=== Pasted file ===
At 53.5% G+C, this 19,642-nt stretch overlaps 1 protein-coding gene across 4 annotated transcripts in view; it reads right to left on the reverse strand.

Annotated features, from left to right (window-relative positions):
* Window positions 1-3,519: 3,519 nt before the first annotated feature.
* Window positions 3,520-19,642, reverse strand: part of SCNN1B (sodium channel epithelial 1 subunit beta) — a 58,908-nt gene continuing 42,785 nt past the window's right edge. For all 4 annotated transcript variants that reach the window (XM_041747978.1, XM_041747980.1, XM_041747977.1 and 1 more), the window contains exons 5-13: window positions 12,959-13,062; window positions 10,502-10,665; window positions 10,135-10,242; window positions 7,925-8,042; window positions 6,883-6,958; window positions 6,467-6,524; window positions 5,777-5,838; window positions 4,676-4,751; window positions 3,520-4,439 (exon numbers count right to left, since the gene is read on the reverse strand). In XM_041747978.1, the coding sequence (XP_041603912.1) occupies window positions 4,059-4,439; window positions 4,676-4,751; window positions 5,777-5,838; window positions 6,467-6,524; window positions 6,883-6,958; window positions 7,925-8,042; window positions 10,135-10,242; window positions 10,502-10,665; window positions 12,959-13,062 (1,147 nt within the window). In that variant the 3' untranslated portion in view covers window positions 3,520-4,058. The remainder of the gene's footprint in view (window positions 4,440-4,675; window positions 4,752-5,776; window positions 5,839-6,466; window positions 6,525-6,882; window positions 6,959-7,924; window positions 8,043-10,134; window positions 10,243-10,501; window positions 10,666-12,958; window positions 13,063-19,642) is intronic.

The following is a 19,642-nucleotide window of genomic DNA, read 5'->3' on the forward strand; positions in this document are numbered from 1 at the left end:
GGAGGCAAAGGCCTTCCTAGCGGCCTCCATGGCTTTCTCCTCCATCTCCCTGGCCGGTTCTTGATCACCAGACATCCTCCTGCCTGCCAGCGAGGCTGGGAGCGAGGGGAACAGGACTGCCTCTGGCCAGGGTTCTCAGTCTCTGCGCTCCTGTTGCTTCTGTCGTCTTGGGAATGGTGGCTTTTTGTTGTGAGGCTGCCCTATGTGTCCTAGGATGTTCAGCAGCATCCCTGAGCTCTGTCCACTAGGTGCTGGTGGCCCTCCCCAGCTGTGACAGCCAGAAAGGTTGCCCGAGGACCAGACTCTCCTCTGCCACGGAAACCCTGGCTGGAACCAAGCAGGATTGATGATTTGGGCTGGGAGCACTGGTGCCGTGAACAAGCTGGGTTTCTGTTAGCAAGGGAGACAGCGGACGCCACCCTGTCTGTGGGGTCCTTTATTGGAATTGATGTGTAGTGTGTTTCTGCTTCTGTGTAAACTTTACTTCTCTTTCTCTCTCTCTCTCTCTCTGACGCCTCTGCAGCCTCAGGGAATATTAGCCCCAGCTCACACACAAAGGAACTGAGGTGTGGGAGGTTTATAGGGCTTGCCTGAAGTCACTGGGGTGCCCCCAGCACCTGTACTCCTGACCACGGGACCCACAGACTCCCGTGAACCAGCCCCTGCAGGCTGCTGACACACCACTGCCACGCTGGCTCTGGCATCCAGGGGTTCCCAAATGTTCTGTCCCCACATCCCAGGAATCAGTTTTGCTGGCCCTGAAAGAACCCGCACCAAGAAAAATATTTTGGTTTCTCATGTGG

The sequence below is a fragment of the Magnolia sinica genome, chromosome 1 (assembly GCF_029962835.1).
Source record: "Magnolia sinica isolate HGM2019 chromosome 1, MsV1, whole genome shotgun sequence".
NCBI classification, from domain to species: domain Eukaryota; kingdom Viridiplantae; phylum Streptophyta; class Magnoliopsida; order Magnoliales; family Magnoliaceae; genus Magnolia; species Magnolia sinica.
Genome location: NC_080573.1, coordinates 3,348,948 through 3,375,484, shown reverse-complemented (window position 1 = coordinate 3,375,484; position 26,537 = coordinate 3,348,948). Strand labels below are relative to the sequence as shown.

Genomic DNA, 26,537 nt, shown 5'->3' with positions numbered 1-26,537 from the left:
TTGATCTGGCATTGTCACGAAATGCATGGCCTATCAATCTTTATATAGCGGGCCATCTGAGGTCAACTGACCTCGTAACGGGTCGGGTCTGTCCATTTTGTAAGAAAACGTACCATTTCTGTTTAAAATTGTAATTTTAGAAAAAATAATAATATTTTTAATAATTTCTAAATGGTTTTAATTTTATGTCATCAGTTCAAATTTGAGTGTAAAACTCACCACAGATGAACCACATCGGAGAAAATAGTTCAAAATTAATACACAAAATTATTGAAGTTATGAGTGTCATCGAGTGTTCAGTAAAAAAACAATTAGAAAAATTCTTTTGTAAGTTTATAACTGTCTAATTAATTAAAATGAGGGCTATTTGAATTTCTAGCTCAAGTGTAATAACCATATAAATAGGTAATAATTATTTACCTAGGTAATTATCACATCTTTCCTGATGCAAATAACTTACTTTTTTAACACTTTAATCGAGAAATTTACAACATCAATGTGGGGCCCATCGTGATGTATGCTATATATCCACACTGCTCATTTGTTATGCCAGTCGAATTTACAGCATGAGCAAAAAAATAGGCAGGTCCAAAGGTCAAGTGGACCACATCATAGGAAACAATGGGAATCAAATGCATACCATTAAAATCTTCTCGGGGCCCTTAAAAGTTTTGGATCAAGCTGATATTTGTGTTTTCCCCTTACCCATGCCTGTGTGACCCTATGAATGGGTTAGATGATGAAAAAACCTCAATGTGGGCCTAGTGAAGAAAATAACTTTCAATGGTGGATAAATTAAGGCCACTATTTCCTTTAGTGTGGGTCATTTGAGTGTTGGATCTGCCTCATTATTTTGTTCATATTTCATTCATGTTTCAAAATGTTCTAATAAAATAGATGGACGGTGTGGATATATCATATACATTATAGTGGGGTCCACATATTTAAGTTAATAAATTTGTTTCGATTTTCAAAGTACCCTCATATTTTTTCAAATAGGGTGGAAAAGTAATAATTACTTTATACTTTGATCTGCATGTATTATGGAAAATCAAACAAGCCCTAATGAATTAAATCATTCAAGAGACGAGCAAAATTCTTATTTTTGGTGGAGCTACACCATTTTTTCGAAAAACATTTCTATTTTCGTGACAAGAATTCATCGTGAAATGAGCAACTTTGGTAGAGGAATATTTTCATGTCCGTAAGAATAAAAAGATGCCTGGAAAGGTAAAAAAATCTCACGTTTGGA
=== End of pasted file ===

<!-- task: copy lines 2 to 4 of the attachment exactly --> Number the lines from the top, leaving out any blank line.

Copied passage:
Annotated features, from left to right (window-relative positions):
* Window positions 1-3,519: 3,519 nt before the first annotated feature.
* Window positions 3,520-19,642, reverse strand: part of SCNN1B (sodium channel epithelial 1 subunit beta) — a 58,908-nt gene continuing 42,785 nt past the window's right edge. For all 4 annotated transcript variants that reach the window (XM_041747978.1, XM_041747980.1, XM_041747977.1 and 1 more), the window contains exons 5-13: window positions 12,959-13,062; window positions 10,502-10,665; window positions 10,135-10,242; window positions 7,925-8,042; window positions 6,883-6,958; window positions 6,467-6,524; window positions 5,777-5,838; window positions 4,676-4,751; window positions 3,520-4,439 (exon numbers count right to left, since the gene is read on the reverse strand). In XM_041747978.1, the coding sequence (XP_041603912.1) occupies window positions 4,059-4,439; window positions 4,676-4,751; window positions 5,777-5,838; window positions 6,467-6,524; window positions 6,883-6,958; window positions 7,925-8,042; window positions 10,135-10,242; window positions 10,502-10,665; window positions 12,959-13,062 (1,147 nt within the window). In that variant the 3' untranslated portion in view covers window positions 3,520-4,058. The remainder of the gene's footprint in view (window positions 4,440-4,675; window positions 4,752-5,776; window positions 5,839-6,466; window positions 6,525-6,882; window positions 6,959-7,924; window positions 8,043-10,134; window positions 10,243-10,501; window positions 10,666-12,958; window positions 13,063-19,642) is intronic.